Test functions include a signal generator, which also includes an impedance meter as a subfunction.
The level/frequency meter has four functions, including a stereo level meter, a stereo frequency counter, a stereo dB bar graph meter and a stereo VU bar graph meter. Signal/noise ratio compares the noise floor of a device to the full-scale signal and computes the signal-to-noise ratio. Frequency responsemeasures the response of a device by measuring the response of the center frequency of each one-third- or one-twelfth-octave band in the audio spectrum. Sample scopeis like an oscilloscope that runs at the maximum system sample rate of 48 kHz and shows the incoming signal on a graph. It can also be used as a phase meter when used in the X/Y mode. Distortion meter is very useful for measuring distortion in speakers, individual drivers as well as matching complete systems.
Session helpers include an instrument tuner, tempo computer, MIDI helper, MIDI transmitter and timecode tools (which include a generator, reader and calculator). Hum cancellation actually samples the hum and removes it.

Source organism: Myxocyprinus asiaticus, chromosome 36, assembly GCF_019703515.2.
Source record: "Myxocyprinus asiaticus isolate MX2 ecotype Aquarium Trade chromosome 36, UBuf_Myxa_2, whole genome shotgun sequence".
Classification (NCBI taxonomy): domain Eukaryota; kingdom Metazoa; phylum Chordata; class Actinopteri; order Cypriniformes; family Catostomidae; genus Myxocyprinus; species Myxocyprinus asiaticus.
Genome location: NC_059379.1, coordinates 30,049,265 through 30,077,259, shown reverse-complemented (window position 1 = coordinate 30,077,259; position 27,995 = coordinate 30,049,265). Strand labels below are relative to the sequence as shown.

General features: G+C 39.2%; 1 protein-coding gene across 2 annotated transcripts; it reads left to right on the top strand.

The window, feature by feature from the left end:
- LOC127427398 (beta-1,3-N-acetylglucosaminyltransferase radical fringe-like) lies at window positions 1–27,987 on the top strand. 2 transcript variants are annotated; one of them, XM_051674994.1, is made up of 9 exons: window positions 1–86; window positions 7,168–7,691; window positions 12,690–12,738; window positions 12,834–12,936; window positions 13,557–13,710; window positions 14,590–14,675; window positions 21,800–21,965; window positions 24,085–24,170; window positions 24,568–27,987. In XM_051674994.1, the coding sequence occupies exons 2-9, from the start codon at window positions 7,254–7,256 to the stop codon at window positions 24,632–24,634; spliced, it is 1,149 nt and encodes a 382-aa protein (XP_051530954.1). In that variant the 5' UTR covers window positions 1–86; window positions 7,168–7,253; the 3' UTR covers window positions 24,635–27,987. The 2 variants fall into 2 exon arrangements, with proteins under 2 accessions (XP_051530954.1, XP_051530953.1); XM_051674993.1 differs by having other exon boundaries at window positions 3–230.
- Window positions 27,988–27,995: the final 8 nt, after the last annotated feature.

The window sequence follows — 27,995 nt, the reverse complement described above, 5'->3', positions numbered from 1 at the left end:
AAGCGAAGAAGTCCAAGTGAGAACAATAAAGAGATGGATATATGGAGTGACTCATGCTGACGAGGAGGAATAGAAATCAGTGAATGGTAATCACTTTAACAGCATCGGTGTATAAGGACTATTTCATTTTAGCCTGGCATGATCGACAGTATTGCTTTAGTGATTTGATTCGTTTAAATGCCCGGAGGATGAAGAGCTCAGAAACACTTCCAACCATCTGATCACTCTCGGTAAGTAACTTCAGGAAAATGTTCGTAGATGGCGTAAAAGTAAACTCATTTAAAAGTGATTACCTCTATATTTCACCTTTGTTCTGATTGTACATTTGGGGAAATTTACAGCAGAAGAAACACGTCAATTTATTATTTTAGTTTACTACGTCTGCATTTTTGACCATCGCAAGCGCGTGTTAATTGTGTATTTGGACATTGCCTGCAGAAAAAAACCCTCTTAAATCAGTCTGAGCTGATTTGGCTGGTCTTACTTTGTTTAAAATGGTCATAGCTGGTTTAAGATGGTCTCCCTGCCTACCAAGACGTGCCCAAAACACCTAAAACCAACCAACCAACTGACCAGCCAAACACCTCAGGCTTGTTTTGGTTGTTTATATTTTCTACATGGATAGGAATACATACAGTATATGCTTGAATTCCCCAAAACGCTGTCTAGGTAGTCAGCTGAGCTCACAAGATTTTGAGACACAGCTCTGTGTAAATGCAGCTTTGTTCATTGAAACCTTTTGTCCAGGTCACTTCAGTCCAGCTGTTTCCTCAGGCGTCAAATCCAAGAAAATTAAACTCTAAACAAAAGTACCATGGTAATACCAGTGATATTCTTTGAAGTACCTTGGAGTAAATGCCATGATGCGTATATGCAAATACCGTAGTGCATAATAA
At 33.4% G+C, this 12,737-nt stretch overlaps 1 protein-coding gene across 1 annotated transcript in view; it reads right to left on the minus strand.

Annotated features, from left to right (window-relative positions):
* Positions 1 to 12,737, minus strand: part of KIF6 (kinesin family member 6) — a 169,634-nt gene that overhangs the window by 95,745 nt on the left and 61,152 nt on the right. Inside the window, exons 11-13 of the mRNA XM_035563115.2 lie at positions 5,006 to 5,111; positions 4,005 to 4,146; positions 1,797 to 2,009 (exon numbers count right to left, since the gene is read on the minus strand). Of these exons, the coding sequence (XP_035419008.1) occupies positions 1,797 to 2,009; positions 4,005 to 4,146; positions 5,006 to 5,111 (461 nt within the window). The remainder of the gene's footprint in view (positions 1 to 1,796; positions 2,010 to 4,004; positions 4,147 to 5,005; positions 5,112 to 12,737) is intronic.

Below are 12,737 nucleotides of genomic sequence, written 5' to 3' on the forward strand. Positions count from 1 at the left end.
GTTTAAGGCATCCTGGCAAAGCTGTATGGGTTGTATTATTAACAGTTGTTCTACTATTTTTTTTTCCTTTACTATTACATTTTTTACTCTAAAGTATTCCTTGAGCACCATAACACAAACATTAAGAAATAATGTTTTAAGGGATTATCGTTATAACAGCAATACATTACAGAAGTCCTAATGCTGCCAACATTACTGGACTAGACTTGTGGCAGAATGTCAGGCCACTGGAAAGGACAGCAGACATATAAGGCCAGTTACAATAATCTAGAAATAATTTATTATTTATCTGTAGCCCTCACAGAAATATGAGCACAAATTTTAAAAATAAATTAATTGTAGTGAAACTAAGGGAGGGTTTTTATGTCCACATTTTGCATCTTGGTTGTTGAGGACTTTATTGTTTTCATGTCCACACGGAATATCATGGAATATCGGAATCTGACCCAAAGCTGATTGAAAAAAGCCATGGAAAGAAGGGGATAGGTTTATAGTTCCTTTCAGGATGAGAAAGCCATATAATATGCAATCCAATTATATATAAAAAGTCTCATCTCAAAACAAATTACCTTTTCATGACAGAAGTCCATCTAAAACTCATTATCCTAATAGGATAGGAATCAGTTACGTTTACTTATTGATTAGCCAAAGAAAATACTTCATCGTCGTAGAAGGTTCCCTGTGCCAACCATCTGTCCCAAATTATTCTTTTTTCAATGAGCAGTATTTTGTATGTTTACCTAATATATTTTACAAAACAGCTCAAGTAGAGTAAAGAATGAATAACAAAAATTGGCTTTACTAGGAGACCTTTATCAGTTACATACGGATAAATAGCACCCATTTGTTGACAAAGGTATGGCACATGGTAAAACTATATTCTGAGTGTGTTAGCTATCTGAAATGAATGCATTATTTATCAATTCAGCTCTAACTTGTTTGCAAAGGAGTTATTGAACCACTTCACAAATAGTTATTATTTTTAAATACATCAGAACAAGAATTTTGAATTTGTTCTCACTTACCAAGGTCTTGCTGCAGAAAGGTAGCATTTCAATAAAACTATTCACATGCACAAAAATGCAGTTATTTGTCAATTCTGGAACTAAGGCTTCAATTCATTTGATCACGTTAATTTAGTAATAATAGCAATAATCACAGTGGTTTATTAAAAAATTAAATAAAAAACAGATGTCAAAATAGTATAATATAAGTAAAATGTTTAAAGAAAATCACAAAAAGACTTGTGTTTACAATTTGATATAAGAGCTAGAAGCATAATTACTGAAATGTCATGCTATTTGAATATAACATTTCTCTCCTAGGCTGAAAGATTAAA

Utilities consist of a monitor amplifier for driving headphones from a line input, a cable tester (both wiring test and audio test are performed) that can also be used to check continuity, power test (used to check phantom power and battery level), and transmit data (which is used to dump data to a PC or Mac).
An LCD display provides clear, easy-to-read letters and graphs, even without my glasses. The entire Toolbox can be controlled with a single encoder knob that is extremely easy to use. The left side has stereo inputs that are both balanced XLR-1/4″ combo and unbalanced RCA. The outputs are on the right side of the unit and are XLR and 1/4″, as well as RCA. The 1/4″ headphone jack can also be used as a stereo line output. Three MIDI connectors are provided as well.
Physically the ATB is black plastic and is a little rough (and sharp) around the edges.
It would take many more pages to fully describe all of the functions of the Audio Toolbox but this should give you an idea of the depth of audio testing that can be done with this great little product. At $999 it is very good value. Nice Job.